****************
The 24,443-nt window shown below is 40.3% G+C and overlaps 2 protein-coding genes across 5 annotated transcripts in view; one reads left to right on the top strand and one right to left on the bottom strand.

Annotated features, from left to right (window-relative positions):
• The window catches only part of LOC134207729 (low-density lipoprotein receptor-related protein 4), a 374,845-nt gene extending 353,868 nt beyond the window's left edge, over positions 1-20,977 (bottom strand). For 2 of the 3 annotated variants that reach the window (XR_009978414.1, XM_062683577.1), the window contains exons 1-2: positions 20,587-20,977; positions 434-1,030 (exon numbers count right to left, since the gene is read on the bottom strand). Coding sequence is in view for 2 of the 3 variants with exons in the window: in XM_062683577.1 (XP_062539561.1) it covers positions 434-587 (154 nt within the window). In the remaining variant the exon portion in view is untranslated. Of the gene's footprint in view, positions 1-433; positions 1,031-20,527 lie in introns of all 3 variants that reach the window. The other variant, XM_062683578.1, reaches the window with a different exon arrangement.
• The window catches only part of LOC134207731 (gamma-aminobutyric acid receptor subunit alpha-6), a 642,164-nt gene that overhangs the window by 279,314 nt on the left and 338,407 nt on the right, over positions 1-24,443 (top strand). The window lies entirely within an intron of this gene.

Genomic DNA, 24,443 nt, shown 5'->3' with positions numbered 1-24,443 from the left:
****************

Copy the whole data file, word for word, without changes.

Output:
The 24,443-nt window shown below is 40.3% G+C and overlaps 2 protein-coding genes across 5 annotated transcripts in view; one reads left to right on the top strand and one right to left on the bottom strand.

Annotated features, from left to right (window-relative positions):
• The window catches only part of LOC134207729 (low-density lipoprotein receptor-related protein 4), a 374,845-nt gene extending 353,868 nt beyond the window's left edge, over positions 1-20,977 (bottom strand). For 2 of the 3 annotated variants that reach the window (XR_009978414.1, XM_062683577.1), the window contains exons 1-2: positions 20,587-20,977; positions 434-1,030 (exon numbers count right to left, since the gene is read on the bottom strand). Coding sequence is in view for 2 of the 3 variants with exons in the window: in XM_062683577.1 (XP_062539561.1) it covers positions 434-587 (154 nt within the window). In the remaining variant the exon portion in view is untranslated. Of the gene's footprint in view, positions 1-433; positions 1,031-20,527 lie in introns of all 3 variants that reach the window. The other variant, XM_062683578.1, reaches the window with a different exon arrangement.
• The window catches only part of LOC134207731 (gamma-aminobutyric acid receptor subunit alpha-6), a 642,164-nt gene that overhangs the window by 279,314 nt on the left and 338,407 nt on the right, over positions 1-24,443 (top strand). The window lies entirely within an intron of this gene.

Genomic DNA, 24,443 nt, shown 5'->3' with positions numbered 1-24,443 from the left: